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A Serial Entrepreneur Becomes A Millionaire From An Accidental Startup

Monis Rahman, serial entrepreneur, accidentally launched Rozee.pk when he needed to find more programmers for his startup.

Getting A Mentor

I had a strategy session with a business start-up owner a few months ago. She was six months into her start-up and needed some ideas during her development stage.

Simple Steps To Creating Your First Website

When you make that decision to start a business, you immediately become a multi-tasking maniac. Let's face it, you will have a lot of work on your hands.

Why 'Core Competency' Is Important To A Startup

Well, I like the answer that Norm Brodsky gives in his book, The Knack: "It was the one thing we had that our competitors couldn't offer, and by the time they caught up, we had a foothold in the market and were known for providing that service."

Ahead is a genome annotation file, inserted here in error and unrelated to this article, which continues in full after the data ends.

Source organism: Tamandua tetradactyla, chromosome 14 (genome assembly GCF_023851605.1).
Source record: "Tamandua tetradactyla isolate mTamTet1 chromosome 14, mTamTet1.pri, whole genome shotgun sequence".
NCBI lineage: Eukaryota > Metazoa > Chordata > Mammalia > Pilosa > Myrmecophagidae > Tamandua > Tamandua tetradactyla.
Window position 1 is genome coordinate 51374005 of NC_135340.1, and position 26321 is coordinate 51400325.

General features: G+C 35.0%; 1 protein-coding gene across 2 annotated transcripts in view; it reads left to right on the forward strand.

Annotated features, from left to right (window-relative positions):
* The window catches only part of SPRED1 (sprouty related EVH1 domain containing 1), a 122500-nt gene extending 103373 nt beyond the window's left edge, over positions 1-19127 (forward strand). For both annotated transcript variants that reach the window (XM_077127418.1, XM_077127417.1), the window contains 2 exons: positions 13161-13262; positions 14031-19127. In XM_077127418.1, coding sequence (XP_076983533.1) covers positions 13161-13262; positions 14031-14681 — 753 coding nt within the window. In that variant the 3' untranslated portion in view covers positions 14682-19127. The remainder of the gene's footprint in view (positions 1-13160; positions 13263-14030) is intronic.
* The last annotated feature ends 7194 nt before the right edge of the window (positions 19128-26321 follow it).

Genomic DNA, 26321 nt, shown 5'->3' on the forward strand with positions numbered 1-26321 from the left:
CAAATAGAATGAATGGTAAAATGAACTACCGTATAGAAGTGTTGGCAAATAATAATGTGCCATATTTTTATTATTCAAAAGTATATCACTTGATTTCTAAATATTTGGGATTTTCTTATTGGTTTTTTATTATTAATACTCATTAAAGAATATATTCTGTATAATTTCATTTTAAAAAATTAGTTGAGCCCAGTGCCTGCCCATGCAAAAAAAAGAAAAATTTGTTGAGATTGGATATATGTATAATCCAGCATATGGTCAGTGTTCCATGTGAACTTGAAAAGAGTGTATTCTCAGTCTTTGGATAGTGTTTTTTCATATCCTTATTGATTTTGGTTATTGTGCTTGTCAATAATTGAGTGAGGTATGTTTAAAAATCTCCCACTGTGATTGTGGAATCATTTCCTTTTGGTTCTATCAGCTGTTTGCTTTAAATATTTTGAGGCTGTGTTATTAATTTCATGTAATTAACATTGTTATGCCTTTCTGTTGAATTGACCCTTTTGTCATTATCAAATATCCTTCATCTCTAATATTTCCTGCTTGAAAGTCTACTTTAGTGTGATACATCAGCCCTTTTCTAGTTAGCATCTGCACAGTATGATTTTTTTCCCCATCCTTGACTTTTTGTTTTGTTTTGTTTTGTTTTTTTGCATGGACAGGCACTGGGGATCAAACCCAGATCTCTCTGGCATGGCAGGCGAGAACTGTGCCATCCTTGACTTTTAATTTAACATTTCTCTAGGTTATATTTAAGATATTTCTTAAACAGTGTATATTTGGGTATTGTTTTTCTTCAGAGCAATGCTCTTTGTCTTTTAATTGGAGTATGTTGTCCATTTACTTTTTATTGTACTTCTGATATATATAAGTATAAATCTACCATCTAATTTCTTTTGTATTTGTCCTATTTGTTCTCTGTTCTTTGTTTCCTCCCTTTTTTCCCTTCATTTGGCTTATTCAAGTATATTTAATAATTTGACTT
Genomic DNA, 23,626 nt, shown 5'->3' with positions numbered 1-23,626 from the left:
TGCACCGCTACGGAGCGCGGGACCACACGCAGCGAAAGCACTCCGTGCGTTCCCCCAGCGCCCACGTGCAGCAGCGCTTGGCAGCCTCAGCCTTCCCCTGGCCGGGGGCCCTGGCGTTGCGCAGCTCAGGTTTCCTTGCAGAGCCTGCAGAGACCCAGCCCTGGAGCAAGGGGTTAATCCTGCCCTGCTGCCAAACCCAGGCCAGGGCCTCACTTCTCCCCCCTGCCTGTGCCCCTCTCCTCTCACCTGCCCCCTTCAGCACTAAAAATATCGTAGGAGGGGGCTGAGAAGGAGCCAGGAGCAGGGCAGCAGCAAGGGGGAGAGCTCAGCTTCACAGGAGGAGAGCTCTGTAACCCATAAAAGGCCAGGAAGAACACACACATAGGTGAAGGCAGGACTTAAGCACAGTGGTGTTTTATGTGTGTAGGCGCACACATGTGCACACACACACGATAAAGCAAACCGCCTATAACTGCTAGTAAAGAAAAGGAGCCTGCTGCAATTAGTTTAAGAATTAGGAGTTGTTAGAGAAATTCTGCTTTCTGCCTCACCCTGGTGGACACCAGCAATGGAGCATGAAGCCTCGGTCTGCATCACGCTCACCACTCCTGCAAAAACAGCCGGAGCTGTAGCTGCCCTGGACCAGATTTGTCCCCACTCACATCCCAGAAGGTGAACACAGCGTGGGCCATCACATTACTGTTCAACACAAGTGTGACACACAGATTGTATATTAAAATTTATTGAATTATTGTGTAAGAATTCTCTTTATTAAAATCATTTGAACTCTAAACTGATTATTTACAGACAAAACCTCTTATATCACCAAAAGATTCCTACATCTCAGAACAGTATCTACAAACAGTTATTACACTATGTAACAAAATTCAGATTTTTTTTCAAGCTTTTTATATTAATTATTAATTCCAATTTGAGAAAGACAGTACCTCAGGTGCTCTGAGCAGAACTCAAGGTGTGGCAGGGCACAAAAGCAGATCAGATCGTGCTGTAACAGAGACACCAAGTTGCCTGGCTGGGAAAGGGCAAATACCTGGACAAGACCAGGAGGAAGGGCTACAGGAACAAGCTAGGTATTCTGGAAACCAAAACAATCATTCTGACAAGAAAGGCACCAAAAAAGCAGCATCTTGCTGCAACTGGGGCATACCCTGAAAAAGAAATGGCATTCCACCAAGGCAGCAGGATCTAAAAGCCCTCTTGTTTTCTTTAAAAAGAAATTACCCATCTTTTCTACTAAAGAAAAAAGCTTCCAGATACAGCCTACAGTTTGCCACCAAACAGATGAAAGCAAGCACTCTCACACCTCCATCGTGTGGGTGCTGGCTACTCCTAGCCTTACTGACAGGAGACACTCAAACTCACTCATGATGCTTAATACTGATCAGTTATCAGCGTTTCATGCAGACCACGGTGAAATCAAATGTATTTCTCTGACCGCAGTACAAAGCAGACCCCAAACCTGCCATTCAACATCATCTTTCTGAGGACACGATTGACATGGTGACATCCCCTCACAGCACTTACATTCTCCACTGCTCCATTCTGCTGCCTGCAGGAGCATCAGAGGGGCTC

Tuesday, September 22, 2009

Business Plan Tips from the CoFounder of Hotmail

The story of hotmail: The idea for hotmail actually came about when Sabeer Bhathia and Jack Smith were working on their first startup idea; while holding down full-time jobs. During the process, they had become frustrated because their employer installed new firewall protection that prevented them from accessing their personal emails. They then realized that there were only two places they could access these emails: at home and at work. So they figured that if this was a problem for them, it most likely was a problem for others. They ditched their first idea and instead, went with an idea to create email accounts that could be assessed through a web browser. And the story of the famous Hotmail began to unfold.

Jessica Livingston, author of Founders at Work, interviewed Sabeer Bathia regarding his startup story. While reading the story, my jaw drops open because Bathia is asked to give advice to "anyone starting a startup" and he chooses to mention the B word: Business Plan.

Here is a shorter version of how the interview went:

Jessica Livingston: Is there any advice you would give to someone thinking of starting a startup?